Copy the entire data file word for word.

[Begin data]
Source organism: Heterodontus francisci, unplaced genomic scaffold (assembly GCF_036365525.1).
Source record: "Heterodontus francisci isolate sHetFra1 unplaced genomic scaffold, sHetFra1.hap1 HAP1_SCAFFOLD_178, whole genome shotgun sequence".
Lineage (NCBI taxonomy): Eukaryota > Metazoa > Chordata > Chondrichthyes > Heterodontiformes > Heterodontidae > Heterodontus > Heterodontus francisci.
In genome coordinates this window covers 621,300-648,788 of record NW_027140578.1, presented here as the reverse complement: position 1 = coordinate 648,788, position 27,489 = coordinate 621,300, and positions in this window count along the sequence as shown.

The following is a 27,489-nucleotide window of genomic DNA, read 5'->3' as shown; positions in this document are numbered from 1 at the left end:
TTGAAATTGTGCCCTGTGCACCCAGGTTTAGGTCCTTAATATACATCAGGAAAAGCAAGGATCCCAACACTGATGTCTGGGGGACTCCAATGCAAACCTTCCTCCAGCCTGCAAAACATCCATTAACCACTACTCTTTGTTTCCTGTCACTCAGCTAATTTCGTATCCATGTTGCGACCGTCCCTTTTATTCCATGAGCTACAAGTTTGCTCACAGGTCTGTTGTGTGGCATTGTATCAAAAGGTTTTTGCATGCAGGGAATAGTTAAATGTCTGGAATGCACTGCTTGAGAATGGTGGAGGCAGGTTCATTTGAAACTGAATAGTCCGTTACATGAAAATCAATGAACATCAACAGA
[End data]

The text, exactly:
Source organism: Heterodontus francisci, unplaced genomic scaffold (assembly GCF_036365525.1).
Source record: "Heterodontus francisci isolate sHetFra1 unplaced genomic scaffold, sHetFra1.hap1 HAP1_SCAFFOLD_178, whole genome shotgun sequence".
Lineage (NCBI taxonomy): Eukaryota > Metazoa > Chordata > Chondrichthyes > Heterodontiformes > Heterodontidae > Heterodontus > Heterodontus francisci.
In genome coordinates this window covers 621,300-648,788 of record NW_027140578.1, presented here as the reverse complement: position 1 = coordinate 648,788, position 27,489 = coordinate 621,300, and positions in this window count along the sequence as shown.

The following is a 27,489-nucleotide window of genomic DNA, read 5'->3' as shown; positions in this document are numbered from 1 at the left end:
TTGAAATTGTGCCCTGTGCACCCAGGTTTAGGTCCTTAATATACATCAGGAAAAGCAAGGATCCCAACACTGATGTCTGGGGGACTCCAATGCAAACCTTCCTCCAGCCTGCAAAACATCCATTAACCACTACTCTTTGTTTCCTGTCACTCAGCTAATTTCGTATCCATGTTGCGACCGTCCCTTTTATTCCATGAGCTACAAGTTTGCTCACAGGTCTGTTGTGTGGCATTGTATCAAAAGGTTTTTGCATGCAGGGAATAGTTAAATGTCTGGAATGCACTGCTTGAGAATGGTGGAGGCAGGTTCATTTGAAACTGAATAGTCCGTTACATGAAAATCAATGAACATCAACAGA